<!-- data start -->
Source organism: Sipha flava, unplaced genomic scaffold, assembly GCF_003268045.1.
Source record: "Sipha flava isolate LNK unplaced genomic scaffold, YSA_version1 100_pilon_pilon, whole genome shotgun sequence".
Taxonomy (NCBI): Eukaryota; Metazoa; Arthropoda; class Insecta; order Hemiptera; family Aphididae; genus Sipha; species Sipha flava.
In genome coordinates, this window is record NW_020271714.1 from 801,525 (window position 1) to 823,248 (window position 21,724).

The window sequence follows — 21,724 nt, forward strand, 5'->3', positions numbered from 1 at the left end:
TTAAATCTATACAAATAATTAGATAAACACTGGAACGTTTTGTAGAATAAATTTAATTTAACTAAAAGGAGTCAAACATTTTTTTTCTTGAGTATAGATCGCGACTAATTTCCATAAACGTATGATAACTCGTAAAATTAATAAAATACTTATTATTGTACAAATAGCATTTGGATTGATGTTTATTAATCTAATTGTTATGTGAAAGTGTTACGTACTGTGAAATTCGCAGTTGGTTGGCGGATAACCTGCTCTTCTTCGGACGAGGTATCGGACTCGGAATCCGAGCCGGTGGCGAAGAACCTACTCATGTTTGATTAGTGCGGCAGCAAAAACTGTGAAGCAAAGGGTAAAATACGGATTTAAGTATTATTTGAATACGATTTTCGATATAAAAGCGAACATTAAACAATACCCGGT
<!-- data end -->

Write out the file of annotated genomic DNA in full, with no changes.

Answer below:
Source organism: Sipha flava, unplaced genomic scaffold, assembly GCF_003268045.1.
Source record: "Sipha flava isolate LNK unplaced genomic scaffold, YSA_version1 100_pilon_pilon, whole genome shotgun sequence".
Taxonomy (NCBI): Eukaryota; Metazoa; Arthropoda; class Insecta; order Hemiptera; family Aphididae; genus Sipha; species Sipha flava.
In genome coordinates, this window is record NW_020271714.1 from 801,525 (window position 1) to 823,248 (window position 21,724).

The window sequence follows — 21,724 nt, forward strand, 5'->3', positions numbered from 1 at the left end:
TTAAATCTATACAAATAATTAGATAAACACTGGAACGTTTTGTAGAATAAATTTAATTTAACTAAAAGGAGTCAAACATTTTTTTTCTTGAGTATAGATCGCGACTAATTTCCATAAACGTATGATAACTCGTAAAATTAATAAAATACTTATTATTGTACAAATAGCATTTGGATTGATGTTTATTAATCTAATTGTTATGTGAAAGTGTTACGTACTGTGAAATTCGCAGTTGGTTGGCGGATAACCTGCTCTTCTTCGGACGAGGTATCGGACTCGGAATCCGAGCCGGTGGCGAAGAACCTACTCATGTTTGATTAGTGCGGCAGCAAAAACTGTGAAGCAAAGGGTAAAATACGGATTTAAGTATTATTTGAATACGATTTTCGATATAAAAGCGAACATTAAACAATACCCGGT